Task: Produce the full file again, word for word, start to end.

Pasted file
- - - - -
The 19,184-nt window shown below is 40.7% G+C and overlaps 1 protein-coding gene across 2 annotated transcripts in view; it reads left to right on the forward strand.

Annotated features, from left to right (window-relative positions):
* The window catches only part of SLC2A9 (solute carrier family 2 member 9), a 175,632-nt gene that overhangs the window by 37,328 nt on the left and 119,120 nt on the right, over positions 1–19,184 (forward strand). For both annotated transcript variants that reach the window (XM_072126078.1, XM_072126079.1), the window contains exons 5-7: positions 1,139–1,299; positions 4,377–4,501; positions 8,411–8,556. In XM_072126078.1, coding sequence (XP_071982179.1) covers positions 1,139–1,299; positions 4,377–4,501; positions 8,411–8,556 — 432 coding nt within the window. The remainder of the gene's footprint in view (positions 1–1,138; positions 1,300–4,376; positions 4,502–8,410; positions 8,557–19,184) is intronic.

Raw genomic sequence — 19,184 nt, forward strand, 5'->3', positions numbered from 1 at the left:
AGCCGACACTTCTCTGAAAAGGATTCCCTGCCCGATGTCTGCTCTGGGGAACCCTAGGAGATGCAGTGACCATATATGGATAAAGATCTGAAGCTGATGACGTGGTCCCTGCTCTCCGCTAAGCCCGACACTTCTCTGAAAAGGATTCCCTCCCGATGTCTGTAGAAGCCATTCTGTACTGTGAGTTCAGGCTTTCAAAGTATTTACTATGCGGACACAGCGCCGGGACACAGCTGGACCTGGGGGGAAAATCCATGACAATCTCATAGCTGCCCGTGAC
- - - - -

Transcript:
The 19,184-nt window shown below is 40.7% G+C and overlaps 1 protein-coding gene across 2 annotated transcripts in view; it reads left to right on the forward strand.

Annotated features, from left to right (window-relative positions):
* The window catches only part of SLC2A9 (solute carrier family 2 member 9), a 175,632-nt gene that overhangs the window by 37,328 nt on the left and 119,120 nt on the right, over positions 1–19,184 (forward strand). For both annotated transcript variants that reach the window (XM_072126078.1, XM_072126079.1), the window contains exons 5-7: positions 1,139–1,299; positions 4,377–4,501; positions 8,411–8,556. In XM_072126078.1, coding sequence (XP_071982179.1) covers positions 1,139–1,299; positions 4,377–4,501; positions 8,411–8,556 — 432 coding nt within the window. The remainder of the gene's footprint in view (positions 1–1,138; positions 1,300–4,376; positions 4,502–8,410; positions 8,557–19,184) is intronic.

Raw genomic sequence — 19,184 nt, forward strand, 5'->3', positions numbered from 1 at the left:
AGCCGACACTTCTCTGAAAAGGATTCCCTGCCCGATGTCTGCTCTGGGGAACCCTAGGAGATGCAGTGACCATATATGGATAAAGATCTGAAGCTGATGACGTGGTCCCTGCTCTCCGCTAAGCCCGACACTTCTCTGAAAAGGATTCCCTCCCGATGTCTGTAGAAGCCATTCTGTACTGTGAGTTCAGGCTTTCAAAGTATTTACTATGCGGACACAGCGCCGGGACACAGCTGGACCTGGGGGGAAAATCCATGACAATCTCATAGCTGCCCGTGAC